Diving Into the numbers

It is very common to hear people say “I’m no good at maths” as an excuse not to engage with spreadsheets and other analytical tools. However, numbers can tell you a lot of things about your business and where the opportunities for growth lie. The good news is that a basic understanding of maths, and a willingness not to shy away from asking questions, is all that’s needed to get real benefits from looking at your figures.

You shouldn’t be afraid of diving into a spreadsheet and reaping the benefits you can get from taking the plunge. But if you are a little scared, then fear not, this is the type of analysis that I use to give my clients a better understanding of their markets and where the opportunities might lie.


When it comes to analysing financial and performance figures, there is an unspoken assumption that it’s going to be too complicated. As a result, people are often scared of making a mistake. And let’s face it, there’s always something more interesting to do.

Fear of numbers is, however, misguided and the benefits of getting to grips with them far outweighs the challenges involved. You don’t have to be a graduate - just basic maths knowledge and an inquisitive mind will be enough to help you use numbers to:

  • Build leadership capabilities

  • Drive growth

  • Increase market share

  • Motivate staff

  • Control spend

  • Improve business performance


Start with your Profit & Loss Account, but don’t stop there. Look into your Customer Relationship Manager database and your web analytics information too, as well as your company’s industry related stats.

You’re looking for nuggets of information that will spark questions and lead you down paths of investigation. These investigations will give you market, team, product and proposition insight.


Think of understanding the numbers as gaining knowledge about your business and using it to inform where you’re going next. Exploit and use your knowledge to:

  • Improve your products

  • Improve your service design

  • Identify market trends to get you there before your competitors

  • See how you are doing relative to the competition

  • Increase customer satisfaction

  • Reduce attrition

  • Improve staff productivity

  • Waste less time on wasted activities, and focus more on the things that are going to make a difference

I work with clients to help them interpret the information they have on a wide range of issues such as market share, audience profiles, geo targeting and more . This helps them to highlight where they should prioritise marketing and where they should look at developing new products or services. This type of analysis is invaluable for the efficient deployment of resources. It also stops them from going down avenues that simply won’t work.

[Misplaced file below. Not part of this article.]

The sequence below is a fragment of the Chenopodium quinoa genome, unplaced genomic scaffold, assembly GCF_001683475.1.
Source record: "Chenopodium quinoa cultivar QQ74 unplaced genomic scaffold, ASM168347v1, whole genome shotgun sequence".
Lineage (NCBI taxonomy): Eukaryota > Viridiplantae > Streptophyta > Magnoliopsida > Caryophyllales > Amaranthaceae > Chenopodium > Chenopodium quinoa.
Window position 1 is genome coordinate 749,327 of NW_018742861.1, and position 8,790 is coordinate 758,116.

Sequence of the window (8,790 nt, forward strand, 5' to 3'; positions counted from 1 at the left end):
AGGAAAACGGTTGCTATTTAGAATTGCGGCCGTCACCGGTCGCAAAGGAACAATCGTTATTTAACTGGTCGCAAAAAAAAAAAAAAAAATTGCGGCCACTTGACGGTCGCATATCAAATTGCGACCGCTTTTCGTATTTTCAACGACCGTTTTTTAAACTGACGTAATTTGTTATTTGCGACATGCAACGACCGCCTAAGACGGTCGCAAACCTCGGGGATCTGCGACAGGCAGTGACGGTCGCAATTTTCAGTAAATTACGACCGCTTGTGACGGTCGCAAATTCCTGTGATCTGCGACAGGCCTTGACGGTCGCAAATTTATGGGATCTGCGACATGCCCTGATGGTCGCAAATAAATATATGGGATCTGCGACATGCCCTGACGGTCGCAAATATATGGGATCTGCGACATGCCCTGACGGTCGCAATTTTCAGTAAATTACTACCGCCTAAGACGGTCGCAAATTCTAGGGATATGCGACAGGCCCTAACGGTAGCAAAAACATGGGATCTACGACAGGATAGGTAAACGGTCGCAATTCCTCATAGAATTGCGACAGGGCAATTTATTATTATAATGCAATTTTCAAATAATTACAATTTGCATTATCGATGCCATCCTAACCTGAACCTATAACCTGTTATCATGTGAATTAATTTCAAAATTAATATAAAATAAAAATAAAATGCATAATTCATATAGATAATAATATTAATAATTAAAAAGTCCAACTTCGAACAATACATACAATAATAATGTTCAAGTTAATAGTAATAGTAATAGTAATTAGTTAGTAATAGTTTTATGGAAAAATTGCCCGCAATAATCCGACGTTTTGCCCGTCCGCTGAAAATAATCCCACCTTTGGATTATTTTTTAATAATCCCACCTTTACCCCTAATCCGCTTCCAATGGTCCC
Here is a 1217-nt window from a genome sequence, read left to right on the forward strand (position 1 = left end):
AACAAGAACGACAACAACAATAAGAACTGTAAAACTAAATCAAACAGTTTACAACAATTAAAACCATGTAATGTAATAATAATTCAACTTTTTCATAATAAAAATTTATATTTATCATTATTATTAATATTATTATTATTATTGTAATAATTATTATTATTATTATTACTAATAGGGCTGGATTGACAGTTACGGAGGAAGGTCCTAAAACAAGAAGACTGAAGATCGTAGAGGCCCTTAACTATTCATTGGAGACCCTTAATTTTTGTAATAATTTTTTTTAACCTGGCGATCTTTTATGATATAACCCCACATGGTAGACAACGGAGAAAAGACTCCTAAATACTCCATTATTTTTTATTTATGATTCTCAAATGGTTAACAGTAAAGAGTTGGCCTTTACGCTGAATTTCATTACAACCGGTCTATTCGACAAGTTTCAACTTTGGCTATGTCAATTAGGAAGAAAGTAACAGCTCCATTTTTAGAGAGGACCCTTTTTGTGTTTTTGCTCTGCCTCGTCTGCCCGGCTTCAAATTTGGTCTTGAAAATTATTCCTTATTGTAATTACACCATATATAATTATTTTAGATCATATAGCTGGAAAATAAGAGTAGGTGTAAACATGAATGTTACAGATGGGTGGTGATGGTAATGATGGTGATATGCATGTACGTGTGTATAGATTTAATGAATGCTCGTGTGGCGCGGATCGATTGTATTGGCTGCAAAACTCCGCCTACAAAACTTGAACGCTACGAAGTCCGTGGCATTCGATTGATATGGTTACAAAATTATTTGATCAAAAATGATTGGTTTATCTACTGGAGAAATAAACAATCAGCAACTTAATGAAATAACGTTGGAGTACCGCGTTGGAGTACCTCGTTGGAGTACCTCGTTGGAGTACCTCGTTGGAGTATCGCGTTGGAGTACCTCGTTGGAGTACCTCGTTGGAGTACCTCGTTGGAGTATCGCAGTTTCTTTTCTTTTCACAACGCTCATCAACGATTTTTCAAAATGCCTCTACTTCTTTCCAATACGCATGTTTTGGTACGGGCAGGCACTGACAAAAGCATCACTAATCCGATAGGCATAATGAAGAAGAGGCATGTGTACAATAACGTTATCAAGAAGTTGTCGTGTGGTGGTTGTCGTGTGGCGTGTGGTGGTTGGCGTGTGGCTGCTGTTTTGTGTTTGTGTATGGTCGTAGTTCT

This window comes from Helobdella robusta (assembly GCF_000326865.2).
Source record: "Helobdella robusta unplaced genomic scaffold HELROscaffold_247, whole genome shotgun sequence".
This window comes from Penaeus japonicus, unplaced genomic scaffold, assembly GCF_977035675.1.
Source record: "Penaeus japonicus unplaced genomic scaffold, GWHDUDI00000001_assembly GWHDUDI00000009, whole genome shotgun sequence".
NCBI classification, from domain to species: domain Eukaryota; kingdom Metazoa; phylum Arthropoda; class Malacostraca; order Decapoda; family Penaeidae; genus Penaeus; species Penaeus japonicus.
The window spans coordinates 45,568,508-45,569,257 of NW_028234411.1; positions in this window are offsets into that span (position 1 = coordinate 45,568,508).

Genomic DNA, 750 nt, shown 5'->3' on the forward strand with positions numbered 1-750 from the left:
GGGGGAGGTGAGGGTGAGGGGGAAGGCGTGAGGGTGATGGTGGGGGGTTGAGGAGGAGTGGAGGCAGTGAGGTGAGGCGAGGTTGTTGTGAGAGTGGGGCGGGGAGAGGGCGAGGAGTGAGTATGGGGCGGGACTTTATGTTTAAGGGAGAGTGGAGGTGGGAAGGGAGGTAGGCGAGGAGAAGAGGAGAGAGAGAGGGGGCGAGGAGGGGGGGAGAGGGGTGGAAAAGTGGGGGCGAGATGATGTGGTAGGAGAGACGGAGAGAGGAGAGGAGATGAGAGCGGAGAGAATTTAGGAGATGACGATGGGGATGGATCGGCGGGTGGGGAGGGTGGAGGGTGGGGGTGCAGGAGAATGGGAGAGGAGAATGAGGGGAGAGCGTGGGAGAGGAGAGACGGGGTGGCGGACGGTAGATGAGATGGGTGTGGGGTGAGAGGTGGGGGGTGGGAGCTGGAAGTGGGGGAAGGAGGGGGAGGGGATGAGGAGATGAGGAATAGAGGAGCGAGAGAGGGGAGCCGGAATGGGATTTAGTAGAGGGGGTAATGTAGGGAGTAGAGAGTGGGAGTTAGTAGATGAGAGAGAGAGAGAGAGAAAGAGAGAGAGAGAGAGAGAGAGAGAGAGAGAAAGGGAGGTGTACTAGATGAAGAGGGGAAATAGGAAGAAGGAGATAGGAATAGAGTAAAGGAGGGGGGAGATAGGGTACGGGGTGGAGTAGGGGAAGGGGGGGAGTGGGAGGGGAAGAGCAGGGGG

To make the most of your figures, it pays to develop an organisational culture around knowledge, encouraging your teams to question and understand the numbers that come out of your business. This will help take away the secrecy and fear, making the process more open and engaging.

Overall, when someone says “I’m not good with numbers” you need to encourage them to look, to question and to plan how best to use the information before them. Culturally you need to lead by example and remove the barriers to asking questions and getting involved.

It is not uncommon to have ‘Champions’ in the workplace – ‘Customer Champions’ or ‘Workplace Champions’. So why not think about appointing ‘Numbers Champions’ too? Bring the discussion into everyone’s daily routine. Make it cool and get everyone involved.

The Real Life Example

Have you seen the film The Founder, covering the rise of McDonalds? There is a turning point in the film which, although it is slightly inaccurate in terms of who was involved, highlights a true turning point in the fortune of the company.

After rapid expansion McDonalds was suffering from overstretching itself and was finding it hard to keep control of its operating model. Turnover was high, store expansions were rapid, but operating costs where skyrocketing and threatened to bring the business down.

Understanding where the money was going helped the company make a change. It stopped serving milk-based shakes and replaced them with powdered shakes.

The outcome: costs were saved on pricey refrigeration, allowing for a healthier balance sheet and fuelling the growth of McDonalds into the business we know today.


Understanding the numbers will help you make informed decisions based on your customer and their needs, balanced against your operating costs.

Another Real Life Example

Blockbuster, the video rentals store, didn’t keep up with changing viewing habits. At its peak in November 2004 the company employed over 84,000 people worldwide. But in subsequent years it stuck to its store model and didn’t take Netflix, with its mail order service, seriously.

Blockbuster didn’t understand its customers and their changing needs, and it didn’t register the warning signs. Netflix however strode ahead, leading change, initially with mail order and then with streaming. Netflix was the firm who evolved when Blockbuster weren’t keeping an eye on market trends and market share.

What Blockbuster didn’t do, but Netflix did, was look at the figures. Netflix used them to:

  • Understand its customers and their needs

  • Look for profit and warning signs

  • Gather feedback

  • Test and learn

  • Measure

  • Implement change and evolve

Numbers shouldn’t be scary. Instead, they should be part of the everyday language of your company. They are there to help you prioritise, understand, learn, adapt, evolve and grow.

I am always happy to talk numbers, so if you need some support, guidance or just a chat then get in touch.

#numbers #spreadsheetsarefun #growthopportunities

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